Study on Impact of Patient-Held Guidelines on Blood Pressure
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While patient held guidelines for the management of chronic diseases have been employed in some countries. There is little evidence of their effectiveness in improving patient outcomes. We hypothesised that a patient held guideline on the management of hypertension combined with a specific exhortation to patients to challenge their medical care where the guidelines did not appear to have been applied would improve blood pressure control, lower average blood pressure, lower average cholesterol, increase the appropriate use of statins and aspirin, and have no impact on patient anxiety. Patients were randomised to the guideline or to standard hypertension information. Measures of anxiety were taken at baseline 2 weeks and one year, blood pressure and cholesterol was measured at one year and case notes examined to determine appropriate statin and aspirin usage.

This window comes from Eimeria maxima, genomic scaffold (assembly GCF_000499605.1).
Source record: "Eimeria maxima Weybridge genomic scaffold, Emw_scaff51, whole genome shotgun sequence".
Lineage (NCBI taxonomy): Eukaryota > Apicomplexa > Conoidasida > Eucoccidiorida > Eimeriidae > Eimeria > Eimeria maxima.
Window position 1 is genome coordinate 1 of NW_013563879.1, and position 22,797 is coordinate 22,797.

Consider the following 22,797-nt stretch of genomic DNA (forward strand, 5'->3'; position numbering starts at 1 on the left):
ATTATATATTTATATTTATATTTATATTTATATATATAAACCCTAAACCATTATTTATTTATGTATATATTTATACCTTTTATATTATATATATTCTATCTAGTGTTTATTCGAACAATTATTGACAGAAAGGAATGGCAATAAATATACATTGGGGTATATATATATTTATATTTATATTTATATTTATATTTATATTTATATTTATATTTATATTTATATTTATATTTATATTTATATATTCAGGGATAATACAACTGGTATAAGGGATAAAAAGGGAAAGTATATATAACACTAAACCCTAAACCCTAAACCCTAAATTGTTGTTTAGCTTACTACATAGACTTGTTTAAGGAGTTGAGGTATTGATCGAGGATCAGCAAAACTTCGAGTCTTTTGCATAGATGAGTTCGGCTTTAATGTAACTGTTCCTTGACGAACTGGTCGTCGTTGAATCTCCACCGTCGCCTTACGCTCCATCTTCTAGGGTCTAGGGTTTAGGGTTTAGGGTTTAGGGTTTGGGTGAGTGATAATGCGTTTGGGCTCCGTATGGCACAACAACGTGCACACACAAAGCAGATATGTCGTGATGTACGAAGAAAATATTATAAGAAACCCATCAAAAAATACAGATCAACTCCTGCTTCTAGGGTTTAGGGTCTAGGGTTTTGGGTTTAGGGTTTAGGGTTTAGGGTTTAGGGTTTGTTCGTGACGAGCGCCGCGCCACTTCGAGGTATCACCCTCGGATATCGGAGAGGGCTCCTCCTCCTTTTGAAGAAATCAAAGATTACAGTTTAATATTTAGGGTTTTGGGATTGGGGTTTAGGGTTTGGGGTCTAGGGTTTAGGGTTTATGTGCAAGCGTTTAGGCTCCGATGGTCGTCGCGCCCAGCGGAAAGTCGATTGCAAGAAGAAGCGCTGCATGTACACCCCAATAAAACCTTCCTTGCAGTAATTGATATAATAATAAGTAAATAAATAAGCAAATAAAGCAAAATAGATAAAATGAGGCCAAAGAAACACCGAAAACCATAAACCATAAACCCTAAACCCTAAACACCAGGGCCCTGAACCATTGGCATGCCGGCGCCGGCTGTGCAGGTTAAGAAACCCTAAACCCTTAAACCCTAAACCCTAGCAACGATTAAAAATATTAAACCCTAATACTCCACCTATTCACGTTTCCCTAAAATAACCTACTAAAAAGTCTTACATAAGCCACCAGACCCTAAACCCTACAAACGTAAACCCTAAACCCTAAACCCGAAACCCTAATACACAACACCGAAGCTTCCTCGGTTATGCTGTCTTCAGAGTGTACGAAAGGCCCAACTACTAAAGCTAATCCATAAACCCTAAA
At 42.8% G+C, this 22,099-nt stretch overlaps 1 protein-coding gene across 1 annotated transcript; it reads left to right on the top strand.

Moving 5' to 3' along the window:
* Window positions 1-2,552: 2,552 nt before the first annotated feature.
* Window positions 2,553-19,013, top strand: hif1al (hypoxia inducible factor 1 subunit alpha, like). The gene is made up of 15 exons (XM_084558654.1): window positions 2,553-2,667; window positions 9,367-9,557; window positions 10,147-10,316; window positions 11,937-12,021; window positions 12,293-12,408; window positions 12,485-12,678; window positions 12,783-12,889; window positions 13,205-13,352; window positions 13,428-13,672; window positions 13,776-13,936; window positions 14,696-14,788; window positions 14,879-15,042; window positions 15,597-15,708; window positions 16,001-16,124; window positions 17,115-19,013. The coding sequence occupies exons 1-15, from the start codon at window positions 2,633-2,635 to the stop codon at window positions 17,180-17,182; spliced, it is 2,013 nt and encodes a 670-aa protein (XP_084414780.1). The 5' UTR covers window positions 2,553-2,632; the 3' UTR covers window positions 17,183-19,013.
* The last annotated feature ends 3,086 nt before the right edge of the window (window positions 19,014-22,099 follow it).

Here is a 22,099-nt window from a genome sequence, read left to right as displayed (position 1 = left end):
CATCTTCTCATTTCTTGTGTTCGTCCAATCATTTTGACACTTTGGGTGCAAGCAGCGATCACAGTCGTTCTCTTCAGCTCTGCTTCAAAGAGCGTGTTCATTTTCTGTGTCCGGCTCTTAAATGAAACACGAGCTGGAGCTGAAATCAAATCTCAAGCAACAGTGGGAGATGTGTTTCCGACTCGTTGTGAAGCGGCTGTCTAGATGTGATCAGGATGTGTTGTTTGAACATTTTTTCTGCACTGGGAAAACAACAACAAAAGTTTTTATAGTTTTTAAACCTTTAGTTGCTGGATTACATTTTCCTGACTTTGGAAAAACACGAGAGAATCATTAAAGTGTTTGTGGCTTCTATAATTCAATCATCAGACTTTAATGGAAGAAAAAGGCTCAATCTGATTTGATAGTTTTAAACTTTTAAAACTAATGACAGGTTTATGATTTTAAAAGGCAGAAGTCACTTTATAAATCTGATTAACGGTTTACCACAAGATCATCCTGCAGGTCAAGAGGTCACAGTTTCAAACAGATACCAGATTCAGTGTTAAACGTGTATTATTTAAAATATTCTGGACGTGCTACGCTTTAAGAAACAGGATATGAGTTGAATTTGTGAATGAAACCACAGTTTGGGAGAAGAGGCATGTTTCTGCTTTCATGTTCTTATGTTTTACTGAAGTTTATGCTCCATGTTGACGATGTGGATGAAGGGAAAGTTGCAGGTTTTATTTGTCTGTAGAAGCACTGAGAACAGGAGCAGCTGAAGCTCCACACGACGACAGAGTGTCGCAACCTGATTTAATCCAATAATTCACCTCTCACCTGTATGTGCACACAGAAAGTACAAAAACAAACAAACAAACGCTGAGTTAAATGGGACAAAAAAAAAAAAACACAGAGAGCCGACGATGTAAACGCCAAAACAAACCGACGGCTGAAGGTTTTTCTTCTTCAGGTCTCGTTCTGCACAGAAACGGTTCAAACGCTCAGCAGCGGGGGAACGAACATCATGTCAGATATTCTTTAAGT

Condition or disease
Behavioral: Patient-held guideline for hypertension
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Ages Eligible for Study:
Child, Adult, Senior
Sexes Eligible for Study:
Accepts Healthy Volunteers:
All patients on the hypertension register of the practice